This release is dedicated to some of the most famous settings of the Stabat mater, revealing the genre's varying treatment by composers over the centuries. From Palestrina's effective use of polyphony to Pergolesi's unusually sparse instrumental accompaniment, we move forward in time to contributions by Vivaldi and Haydn. These compositions rank among some of the most famous and affective music ever composed.
As a composer Pergolesi’s productive career began at the age of twenty, and by twenty-six (March 1736) he had died of tuberculosis. During his lifetime Pergolesi’s fame was restricted, in the main, to Rome and Naples, yet after his death, his reputation eclipsed most other composers in the second half of the eighteenth century. The whole of Europe developed an increasing curiosity for his compositions. His posthumous celebrity status was such a magnet in the music world that, hoping to reap large financial profits, publishers and opera directors alike attributed his name to hundreds of vocal and instrumental works by lesser-known composers. Following Pergolesi’s death the Stabat Mater became one of the most celebrated and frequently printed works of the 18th century.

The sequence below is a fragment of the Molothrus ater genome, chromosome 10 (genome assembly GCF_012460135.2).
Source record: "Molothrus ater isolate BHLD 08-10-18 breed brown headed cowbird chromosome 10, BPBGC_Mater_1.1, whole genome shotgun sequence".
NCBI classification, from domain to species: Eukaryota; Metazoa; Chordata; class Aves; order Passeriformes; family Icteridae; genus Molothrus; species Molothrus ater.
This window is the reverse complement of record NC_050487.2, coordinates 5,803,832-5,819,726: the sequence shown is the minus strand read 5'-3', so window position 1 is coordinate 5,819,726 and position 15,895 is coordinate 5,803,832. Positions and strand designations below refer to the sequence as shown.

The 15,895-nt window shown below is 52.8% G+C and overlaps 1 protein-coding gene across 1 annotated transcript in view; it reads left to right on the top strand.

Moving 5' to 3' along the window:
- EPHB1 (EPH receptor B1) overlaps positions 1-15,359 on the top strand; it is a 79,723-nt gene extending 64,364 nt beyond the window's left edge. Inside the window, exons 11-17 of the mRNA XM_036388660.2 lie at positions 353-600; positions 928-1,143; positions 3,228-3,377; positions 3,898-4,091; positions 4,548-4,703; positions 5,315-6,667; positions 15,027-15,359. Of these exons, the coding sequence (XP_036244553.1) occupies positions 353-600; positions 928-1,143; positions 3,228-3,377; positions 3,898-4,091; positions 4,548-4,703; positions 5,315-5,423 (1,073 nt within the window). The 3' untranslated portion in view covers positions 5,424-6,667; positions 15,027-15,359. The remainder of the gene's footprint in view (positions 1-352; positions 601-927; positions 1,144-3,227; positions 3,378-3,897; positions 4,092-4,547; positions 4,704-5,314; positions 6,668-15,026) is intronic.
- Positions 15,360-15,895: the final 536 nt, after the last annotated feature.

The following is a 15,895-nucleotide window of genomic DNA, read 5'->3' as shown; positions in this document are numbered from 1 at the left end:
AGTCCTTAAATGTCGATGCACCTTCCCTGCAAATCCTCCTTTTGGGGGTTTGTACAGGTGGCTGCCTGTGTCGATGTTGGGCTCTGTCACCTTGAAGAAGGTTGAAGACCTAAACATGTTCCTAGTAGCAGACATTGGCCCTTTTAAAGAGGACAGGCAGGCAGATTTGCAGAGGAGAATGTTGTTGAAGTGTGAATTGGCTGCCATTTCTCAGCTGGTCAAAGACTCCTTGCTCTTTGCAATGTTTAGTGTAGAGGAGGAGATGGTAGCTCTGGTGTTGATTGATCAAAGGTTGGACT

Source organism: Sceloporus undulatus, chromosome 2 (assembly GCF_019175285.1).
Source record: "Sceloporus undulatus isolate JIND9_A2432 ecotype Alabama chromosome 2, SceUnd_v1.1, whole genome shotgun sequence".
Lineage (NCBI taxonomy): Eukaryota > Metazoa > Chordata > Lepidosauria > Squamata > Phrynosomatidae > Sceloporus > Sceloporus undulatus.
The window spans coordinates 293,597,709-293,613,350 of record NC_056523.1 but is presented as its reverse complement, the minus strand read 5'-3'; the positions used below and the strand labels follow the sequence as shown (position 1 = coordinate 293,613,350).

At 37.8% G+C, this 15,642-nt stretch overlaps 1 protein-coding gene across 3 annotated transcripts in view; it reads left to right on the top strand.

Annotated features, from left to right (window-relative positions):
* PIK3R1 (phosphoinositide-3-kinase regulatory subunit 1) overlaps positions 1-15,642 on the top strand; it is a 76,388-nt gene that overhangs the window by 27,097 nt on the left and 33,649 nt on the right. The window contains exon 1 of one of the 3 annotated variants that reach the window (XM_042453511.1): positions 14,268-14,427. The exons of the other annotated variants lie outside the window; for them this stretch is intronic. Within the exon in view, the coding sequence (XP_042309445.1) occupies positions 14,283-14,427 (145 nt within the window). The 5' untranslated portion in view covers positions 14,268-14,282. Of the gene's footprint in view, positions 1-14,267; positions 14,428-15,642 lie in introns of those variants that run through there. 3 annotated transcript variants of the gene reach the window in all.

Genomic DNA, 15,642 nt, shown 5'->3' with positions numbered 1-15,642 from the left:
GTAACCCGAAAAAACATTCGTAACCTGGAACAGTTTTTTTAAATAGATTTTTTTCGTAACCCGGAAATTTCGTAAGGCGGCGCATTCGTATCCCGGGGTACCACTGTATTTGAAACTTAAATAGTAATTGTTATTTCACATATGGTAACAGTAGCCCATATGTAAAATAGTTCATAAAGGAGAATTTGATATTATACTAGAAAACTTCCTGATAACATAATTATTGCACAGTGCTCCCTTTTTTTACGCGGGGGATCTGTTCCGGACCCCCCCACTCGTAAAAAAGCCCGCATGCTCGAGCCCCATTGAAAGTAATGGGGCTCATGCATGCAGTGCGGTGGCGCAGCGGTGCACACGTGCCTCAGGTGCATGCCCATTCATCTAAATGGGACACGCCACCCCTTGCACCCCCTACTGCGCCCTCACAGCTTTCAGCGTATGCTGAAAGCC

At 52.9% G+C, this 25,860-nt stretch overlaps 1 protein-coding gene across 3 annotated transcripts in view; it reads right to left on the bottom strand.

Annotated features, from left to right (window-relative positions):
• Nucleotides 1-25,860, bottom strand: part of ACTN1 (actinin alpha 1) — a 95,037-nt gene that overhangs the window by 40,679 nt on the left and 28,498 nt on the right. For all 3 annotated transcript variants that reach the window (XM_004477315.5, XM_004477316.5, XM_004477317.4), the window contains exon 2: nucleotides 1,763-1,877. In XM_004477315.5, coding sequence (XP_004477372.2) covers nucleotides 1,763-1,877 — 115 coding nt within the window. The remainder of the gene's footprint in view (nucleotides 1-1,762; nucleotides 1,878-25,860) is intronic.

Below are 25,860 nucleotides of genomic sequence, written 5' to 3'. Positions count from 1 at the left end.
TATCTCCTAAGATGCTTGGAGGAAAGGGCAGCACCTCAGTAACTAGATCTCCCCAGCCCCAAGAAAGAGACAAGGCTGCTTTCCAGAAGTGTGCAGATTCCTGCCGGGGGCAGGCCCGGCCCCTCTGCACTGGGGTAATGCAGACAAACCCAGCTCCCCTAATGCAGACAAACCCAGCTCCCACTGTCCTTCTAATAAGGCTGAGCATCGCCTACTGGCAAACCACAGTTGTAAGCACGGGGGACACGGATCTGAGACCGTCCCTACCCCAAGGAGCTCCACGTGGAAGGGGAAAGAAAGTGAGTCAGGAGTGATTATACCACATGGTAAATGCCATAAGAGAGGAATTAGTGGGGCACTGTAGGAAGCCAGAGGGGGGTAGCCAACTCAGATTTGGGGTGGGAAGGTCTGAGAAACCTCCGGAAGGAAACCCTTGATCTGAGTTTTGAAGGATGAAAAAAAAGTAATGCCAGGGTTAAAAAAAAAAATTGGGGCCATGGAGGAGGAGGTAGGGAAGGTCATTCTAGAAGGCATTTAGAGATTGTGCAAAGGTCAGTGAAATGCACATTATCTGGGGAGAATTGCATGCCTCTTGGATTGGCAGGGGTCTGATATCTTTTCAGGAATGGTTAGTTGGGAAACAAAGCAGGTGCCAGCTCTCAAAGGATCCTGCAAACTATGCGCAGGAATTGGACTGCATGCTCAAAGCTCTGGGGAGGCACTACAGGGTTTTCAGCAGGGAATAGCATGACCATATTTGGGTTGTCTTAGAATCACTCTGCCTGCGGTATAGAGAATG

Three of Szymanowski’s most important works show Rattle’s ability to energise music in which he believes. Sensuality and cogency blend in refined sound.